New Year, Same You

Every new year, we are bombarded with messages of needing to change who we are in some way.   Online dating site and weight loss commercials were running non-stop the week before New Year’s.  The change these commercials and messages promise us is superficial happiness, fulfillment and health.    The reality is that often times these resolutions set us up for failure and result in an even lower self-image.  Rather than created resolutions let’s create intentions for the new year. 

The idea of the new year being a time to start fresh is appealing.   Take for example the common resolution of losing weight.  What is the intention behind this resolution?  Is it to look good enough to draw someone’s attention or is it so that you can live a healthier and longer life?  See the difference?  One is about image and vanity while the other is about taking care of yourself – self-love and acceptance. 

As a yoga and Pilates instructor I am used to the increase in attendance every January.  I hear clients say they are going to take classes 5 days a week.  I applaud each new client that joins a class.  It can be intimidating to step outside of your comfort zone and try a new studio or style of exercise.  For those new clients that continue their practice throughout the new year the rewards can be huge and run deeper than the physical level.   For those who stop taking classes I wonder how much their fear of failure in their resolution was making them attend in January versus their intention of taking the class.    The first Yama in Classical Yoga philosophy is that of Ahimsa, meaning non-violence.  When you fail at sticking to your resolution that disappointment can lead to negative (violent) self-talk.  With an intention set you will find that it’s alright to not work out or stick to your diet everyday.  If you are focusing to taking care of yourself or practicing compassion and patience with yourself or others you will see changes more holistically.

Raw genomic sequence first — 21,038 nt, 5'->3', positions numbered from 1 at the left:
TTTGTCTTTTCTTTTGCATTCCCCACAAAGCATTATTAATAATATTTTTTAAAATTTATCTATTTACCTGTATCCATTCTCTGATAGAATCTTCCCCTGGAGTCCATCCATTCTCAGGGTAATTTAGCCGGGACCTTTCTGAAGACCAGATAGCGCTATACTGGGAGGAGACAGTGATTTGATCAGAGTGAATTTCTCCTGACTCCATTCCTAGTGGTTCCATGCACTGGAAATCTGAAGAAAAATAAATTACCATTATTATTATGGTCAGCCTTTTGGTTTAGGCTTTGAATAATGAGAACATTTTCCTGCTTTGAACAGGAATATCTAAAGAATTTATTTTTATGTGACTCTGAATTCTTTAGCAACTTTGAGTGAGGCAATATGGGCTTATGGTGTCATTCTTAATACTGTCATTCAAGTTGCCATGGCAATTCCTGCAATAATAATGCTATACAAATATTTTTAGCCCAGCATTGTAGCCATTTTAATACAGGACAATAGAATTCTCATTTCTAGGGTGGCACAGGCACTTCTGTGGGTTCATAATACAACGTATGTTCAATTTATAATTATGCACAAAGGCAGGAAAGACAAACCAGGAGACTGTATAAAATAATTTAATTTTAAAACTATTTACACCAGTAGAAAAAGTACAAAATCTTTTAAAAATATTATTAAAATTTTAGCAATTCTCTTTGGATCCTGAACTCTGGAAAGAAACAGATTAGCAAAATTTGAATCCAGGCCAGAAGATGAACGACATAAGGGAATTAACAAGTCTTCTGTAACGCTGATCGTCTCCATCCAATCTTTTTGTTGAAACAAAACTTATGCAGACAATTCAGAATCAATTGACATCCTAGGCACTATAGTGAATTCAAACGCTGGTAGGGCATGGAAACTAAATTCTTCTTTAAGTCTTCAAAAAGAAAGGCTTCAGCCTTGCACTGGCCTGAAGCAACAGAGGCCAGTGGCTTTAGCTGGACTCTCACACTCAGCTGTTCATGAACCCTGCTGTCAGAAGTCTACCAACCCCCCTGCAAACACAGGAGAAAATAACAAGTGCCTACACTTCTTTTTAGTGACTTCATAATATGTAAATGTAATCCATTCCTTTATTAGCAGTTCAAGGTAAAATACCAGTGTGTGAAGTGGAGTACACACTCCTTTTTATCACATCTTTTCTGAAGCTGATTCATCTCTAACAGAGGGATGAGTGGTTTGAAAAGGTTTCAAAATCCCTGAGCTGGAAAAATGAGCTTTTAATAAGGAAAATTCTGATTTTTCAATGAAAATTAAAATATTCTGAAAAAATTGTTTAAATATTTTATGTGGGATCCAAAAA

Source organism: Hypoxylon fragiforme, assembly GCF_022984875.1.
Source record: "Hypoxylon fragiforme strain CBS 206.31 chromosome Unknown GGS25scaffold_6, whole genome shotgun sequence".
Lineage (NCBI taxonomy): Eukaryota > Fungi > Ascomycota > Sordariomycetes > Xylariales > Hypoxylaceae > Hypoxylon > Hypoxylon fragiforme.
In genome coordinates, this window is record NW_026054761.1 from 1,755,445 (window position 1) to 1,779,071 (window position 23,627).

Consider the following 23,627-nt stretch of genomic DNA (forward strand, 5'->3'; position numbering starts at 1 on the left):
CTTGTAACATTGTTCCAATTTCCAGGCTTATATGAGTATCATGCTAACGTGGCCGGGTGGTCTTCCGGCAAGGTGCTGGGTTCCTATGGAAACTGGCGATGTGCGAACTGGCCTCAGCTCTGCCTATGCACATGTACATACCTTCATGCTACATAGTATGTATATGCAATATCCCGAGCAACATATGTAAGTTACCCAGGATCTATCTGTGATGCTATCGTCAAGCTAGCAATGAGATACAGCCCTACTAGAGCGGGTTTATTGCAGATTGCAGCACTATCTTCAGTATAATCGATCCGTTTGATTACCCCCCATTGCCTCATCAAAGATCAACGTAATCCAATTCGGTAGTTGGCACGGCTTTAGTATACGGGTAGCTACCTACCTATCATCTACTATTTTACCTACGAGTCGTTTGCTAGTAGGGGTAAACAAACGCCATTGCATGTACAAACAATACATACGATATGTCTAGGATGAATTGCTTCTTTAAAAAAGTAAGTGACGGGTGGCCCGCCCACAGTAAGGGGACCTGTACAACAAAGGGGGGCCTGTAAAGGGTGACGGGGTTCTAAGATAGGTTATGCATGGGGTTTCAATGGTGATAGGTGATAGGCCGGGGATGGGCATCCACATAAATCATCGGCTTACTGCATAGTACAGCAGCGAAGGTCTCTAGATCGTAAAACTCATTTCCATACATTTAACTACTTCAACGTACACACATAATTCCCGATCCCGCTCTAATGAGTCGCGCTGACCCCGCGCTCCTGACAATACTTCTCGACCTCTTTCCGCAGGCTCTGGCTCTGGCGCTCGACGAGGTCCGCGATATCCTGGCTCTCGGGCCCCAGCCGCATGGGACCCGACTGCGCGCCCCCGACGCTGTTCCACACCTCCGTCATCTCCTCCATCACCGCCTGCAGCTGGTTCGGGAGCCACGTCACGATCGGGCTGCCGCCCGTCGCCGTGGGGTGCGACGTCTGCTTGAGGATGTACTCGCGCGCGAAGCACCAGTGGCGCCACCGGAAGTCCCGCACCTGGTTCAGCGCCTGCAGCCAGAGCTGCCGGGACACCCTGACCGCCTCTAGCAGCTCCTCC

The year may be new but you are the same at the core of your being and that’s OK.   This does not mean that you can’t change things in your life.  Goals are healthy.  Being realistic and looking into the intention of the goals are key.   Think of your goal or resolution for 2011 and now look deeper into what’s the underlying intention. 

Example: I want to wake up at 6am each day to meditate for at least 20 minutes.  My intention is that I want to give myself that time as a gift in order to feel better aligned and prepared for my day mentally, physically and emotionally.  I know that some days I may miss this mark but my intention is pure and comes from the root of self-love. 

Feel free to share your intentions for the new year in the comments section!


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